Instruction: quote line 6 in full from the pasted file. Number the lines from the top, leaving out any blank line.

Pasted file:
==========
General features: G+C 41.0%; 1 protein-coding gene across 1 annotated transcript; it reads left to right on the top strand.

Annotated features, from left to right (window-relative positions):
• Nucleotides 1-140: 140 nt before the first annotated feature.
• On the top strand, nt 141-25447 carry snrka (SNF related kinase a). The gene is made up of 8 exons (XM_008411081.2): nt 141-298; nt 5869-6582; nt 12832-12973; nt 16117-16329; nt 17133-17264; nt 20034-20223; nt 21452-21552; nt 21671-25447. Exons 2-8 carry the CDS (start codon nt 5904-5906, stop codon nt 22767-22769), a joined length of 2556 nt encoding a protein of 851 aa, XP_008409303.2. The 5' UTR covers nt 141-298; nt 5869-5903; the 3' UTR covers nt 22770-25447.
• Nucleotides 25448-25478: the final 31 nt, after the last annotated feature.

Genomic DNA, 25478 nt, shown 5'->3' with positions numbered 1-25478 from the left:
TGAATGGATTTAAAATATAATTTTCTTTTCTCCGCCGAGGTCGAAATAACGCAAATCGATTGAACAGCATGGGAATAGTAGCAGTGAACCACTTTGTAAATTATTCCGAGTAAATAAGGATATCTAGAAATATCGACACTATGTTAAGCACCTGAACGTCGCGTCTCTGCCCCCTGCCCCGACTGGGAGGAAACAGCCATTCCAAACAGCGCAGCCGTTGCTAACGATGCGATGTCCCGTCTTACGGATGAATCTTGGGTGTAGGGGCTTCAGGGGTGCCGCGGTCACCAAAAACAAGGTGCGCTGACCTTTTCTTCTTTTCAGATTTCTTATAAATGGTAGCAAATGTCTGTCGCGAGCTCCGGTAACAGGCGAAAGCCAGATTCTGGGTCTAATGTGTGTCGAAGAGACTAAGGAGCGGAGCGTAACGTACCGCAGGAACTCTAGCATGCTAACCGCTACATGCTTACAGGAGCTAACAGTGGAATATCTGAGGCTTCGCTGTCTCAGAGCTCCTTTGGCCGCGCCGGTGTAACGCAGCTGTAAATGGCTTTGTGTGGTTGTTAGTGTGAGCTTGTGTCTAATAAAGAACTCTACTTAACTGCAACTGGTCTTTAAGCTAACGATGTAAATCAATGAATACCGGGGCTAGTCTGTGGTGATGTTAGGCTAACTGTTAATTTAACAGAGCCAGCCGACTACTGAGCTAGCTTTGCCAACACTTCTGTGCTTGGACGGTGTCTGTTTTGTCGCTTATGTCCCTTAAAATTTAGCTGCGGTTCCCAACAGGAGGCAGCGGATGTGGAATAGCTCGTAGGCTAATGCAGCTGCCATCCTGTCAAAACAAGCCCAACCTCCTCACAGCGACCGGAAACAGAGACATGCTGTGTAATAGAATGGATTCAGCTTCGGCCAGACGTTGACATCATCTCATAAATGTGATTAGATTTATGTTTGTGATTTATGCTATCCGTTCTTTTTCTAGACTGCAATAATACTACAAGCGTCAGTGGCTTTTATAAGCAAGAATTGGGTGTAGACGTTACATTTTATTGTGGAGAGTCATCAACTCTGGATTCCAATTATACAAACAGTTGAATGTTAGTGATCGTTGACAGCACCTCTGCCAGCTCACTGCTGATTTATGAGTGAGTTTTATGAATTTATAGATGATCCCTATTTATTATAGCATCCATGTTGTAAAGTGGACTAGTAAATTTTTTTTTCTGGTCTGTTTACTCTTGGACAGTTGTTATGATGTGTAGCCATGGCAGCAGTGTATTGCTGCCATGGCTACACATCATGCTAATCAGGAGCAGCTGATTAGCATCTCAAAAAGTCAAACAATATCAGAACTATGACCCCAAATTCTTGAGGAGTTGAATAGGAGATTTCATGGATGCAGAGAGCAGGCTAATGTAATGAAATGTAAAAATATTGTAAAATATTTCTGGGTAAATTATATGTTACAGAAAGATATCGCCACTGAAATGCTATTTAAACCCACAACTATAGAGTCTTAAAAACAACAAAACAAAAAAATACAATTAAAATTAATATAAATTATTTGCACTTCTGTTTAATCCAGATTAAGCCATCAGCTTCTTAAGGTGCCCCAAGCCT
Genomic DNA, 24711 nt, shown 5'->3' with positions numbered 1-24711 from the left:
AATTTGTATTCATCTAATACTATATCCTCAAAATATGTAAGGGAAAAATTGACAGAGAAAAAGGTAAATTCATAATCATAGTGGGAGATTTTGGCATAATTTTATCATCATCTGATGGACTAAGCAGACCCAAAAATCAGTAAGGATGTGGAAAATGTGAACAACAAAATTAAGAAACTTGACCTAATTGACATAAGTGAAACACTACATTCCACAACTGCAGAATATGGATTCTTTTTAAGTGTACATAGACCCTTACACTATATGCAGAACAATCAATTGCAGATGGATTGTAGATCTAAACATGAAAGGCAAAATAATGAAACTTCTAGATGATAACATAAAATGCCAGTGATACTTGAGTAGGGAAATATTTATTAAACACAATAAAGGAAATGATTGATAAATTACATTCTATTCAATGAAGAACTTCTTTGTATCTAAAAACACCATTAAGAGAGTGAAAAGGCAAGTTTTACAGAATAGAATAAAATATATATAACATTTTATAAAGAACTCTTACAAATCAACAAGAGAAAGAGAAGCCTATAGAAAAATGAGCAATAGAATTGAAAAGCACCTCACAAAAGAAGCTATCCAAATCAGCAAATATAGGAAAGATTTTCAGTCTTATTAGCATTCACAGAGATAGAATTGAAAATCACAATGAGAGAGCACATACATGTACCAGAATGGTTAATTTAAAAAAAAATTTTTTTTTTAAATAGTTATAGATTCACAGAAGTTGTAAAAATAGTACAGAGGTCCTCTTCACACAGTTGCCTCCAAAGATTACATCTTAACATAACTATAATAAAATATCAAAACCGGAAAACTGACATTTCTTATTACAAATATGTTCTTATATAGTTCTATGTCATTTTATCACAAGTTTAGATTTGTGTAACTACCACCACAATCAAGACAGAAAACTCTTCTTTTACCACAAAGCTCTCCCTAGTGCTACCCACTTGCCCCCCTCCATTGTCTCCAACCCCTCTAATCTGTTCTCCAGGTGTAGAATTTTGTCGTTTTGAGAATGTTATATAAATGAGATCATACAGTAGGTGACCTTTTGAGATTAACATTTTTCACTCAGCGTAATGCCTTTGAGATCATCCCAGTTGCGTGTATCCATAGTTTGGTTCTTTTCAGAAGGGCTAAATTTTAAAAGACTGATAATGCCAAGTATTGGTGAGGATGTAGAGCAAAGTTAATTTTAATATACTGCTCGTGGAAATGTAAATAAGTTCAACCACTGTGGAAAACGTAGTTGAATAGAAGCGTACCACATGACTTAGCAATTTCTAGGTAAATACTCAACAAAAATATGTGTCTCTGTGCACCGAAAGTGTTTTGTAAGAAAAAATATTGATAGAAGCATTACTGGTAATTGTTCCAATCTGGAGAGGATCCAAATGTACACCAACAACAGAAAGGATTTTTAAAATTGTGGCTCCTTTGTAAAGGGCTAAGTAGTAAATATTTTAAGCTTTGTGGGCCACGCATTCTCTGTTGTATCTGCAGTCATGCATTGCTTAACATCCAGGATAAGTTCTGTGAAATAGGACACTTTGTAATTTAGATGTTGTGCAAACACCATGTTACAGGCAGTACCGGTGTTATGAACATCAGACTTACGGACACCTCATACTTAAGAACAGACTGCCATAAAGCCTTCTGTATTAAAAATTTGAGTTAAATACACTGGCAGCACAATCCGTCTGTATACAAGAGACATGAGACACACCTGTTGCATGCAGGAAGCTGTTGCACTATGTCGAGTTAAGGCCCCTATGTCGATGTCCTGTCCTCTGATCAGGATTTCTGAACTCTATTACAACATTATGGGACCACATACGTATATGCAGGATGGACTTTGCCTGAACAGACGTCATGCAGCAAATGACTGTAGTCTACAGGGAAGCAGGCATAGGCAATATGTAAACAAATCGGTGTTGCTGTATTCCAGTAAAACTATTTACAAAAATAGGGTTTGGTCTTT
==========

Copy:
Genomic DNA, 25478 nt, shown 5'->3' with positions numbered 1-25478 from the left: